Against Our Will

Are we supposed to only flow, or to also grow? To only do what we feel like doing, or to set boundaries for ourselves? This week’s Portion opens with the following demand: “Judges and officers shalt thou make thee in all thy gates”. Our commentators explain that the meaning here is not simply to appoint judges and officers. The meaning is also that we should monitor ourselves. One must place judges and officers in all the ‘gates’ of one’s body – one’s mouth, eyes, ears. That is, one must pay attention to what one says, hears and sees. Not to allow everything that happens outside get into one’s consciousness through the eyes and ears, not to allow every possible word to escape one’s mouth. We usually want to flow, but here there is a demand to grow. To have restraint, to toil, to invest. Rabbi Avraham Weinberg, the founder of Slonim Hassidut, says about this something poignant to his students: “A day in which one didn’t do anything to restrain his natural instincts and will – is not considered to be a day in life.”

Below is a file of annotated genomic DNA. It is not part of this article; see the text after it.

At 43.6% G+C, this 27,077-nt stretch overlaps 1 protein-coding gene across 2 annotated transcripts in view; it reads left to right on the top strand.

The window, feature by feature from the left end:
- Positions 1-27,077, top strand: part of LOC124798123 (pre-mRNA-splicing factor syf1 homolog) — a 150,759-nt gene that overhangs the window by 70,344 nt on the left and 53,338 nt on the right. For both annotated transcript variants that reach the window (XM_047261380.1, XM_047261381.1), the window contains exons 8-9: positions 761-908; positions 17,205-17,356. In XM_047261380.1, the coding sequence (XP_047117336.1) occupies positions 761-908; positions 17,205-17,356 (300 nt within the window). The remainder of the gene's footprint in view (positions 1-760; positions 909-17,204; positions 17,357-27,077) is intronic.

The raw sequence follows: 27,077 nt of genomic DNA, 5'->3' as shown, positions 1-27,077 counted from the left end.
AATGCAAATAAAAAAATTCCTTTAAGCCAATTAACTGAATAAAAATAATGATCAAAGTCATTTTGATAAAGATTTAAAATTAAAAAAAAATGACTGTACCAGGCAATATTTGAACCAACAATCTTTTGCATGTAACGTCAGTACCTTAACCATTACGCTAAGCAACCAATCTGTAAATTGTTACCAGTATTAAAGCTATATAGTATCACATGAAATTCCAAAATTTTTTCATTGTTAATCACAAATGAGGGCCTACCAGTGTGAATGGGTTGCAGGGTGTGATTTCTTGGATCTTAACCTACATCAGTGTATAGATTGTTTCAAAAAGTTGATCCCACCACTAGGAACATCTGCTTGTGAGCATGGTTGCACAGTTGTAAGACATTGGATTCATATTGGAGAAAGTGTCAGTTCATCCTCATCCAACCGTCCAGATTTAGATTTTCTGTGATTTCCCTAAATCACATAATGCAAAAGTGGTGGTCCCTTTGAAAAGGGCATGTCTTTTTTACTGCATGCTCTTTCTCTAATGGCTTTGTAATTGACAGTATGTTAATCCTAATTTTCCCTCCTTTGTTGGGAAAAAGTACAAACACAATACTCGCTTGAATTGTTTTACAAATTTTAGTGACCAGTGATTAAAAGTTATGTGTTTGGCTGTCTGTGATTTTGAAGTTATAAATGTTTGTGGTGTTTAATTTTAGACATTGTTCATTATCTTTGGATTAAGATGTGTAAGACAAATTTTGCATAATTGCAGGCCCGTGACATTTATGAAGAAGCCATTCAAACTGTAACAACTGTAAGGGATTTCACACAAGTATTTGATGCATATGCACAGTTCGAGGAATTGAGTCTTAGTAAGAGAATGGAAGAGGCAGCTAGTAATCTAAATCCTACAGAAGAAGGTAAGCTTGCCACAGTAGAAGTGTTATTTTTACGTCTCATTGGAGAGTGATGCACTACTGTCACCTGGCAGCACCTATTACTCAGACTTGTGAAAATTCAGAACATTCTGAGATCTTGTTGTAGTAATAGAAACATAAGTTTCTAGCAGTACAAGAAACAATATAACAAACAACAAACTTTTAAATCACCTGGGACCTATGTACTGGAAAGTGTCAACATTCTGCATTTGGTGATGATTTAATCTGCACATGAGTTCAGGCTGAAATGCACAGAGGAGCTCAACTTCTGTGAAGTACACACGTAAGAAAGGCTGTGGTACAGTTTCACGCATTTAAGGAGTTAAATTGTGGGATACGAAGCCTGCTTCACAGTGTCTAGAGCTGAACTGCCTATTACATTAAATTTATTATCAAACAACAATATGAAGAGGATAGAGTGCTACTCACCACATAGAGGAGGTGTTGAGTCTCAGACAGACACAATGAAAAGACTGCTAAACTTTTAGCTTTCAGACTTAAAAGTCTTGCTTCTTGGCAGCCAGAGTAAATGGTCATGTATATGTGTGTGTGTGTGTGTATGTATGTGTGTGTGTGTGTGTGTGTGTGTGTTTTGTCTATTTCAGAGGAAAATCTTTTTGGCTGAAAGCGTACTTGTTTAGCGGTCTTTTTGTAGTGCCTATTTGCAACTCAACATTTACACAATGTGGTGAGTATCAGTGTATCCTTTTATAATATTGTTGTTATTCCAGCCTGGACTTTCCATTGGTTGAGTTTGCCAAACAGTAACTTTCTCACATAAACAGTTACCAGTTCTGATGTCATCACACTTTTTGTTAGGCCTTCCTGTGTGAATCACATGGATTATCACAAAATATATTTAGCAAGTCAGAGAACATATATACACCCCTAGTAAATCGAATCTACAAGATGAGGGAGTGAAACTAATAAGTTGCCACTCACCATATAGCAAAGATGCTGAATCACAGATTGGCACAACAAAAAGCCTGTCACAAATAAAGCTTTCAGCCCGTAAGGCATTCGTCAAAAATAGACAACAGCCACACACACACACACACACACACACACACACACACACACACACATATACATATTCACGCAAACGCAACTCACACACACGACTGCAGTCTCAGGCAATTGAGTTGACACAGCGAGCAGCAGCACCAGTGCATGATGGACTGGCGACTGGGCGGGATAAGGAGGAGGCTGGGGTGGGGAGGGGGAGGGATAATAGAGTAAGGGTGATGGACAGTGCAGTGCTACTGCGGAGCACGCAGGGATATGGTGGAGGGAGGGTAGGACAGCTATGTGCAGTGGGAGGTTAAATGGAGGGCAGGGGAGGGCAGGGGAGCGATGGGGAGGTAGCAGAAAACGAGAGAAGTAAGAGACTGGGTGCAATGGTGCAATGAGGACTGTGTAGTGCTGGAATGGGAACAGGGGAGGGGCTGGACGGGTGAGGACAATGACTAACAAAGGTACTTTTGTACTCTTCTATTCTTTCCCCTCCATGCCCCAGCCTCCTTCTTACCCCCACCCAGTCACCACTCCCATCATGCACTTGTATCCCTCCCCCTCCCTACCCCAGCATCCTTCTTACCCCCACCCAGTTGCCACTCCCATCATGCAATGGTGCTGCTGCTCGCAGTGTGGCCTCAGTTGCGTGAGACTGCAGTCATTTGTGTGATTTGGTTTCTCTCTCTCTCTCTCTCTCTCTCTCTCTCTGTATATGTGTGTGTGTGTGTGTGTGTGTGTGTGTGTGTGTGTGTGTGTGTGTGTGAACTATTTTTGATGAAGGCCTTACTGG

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סיון רהב-מאיר

Sivan Rahav-Meir is a media personality and lecturer. Married to Yedidya, the mother of five. Lives in Jerusalem. She works for Israel TV news, writes a column for Yediot Aharonot newspaper, and hosts a weekly radio show on Galei Zahal (Army Radio). Her lectures on the weekly Torah portion are attended by hundreds and the live broadcast attracts thousands more listeners throughout the world.
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